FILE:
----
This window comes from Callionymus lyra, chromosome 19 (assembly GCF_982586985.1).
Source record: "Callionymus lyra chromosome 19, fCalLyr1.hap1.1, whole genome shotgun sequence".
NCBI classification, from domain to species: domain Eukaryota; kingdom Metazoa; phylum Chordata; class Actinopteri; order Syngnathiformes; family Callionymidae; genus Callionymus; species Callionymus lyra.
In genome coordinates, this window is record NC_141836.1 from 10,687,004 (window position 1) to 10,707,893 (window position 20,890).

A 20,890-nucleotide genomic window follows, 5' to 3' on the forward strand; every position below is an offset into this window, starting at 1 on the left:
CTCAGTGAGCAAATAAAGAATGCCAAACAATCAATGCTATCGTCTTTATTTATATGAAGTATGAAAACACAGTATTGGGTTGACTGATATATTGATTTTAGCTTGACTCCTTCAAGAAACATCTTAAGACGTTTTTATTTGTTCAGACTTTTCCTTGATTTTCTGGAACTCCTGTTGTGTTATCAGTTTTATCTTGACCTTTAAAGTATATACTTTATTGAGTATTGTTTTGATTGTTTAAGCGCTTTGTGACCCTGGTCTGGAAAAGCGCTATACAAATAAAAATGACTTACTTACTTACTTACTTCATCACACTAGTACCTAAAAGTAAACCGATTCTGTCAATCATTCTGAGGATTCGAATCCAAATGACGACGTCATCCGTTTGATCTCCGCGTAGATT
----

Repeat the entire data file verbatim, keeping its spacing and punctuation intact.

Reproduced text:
This window comes from Callionymus lyra, chromosome 19 (assembly GCF_982586985.1).
Source record: "Callionymus lyra chromosome 19, fCalLyr1.hap1.1, whole genome shotgun sequence".
NCBI classification, from domain to species: domain Eukaryota; kingdom Metazoa; phylum Chordata; class Actinopteri; order Syngnathiformes; family Callionymidae; genus Callionymus; species Callionymus lyra.
In genome coordinates, this window is record NC_141836.1 from 10,687,004 (window position 1) to 10,707,893 (window position 20,890).

A 20,890-nucleotide genomic window follows, 5' to 3' on the forward strand; every position below is an offset into this window, starting at 1 on the left:
CTCAGTGAGCAAATAAAGAATGCCAAACAATCAATGCTATCGTCTTTATTTATATGAAGTATGAAAACACAGTATTGGGTTGACTGATATATTGATTTTAGCTTGACTCCTTCAAGAAACATCTTAAGACGTTTTTATTTGTTCAGACTTTTCCTTGATTTTCTGGAACTCCTGTTGTGTTATCAGTTTTATCTTGACCTTTAAAGTATATACTTTATTGAGTATTGTTTTGATTGTTTAAGCGCTTTGTGACCCTGGTCTGGAAAAGCGCTATACAAATAAAAATGACTTACTTACTTACTTACTTCATCACACTAGTACCTAAAAGTAAACCGATTCTGTCAATCATTCTGAGGATTCGAATCCAAATGACGACGTCATCCGTTTGATCTCCGCGTAGATT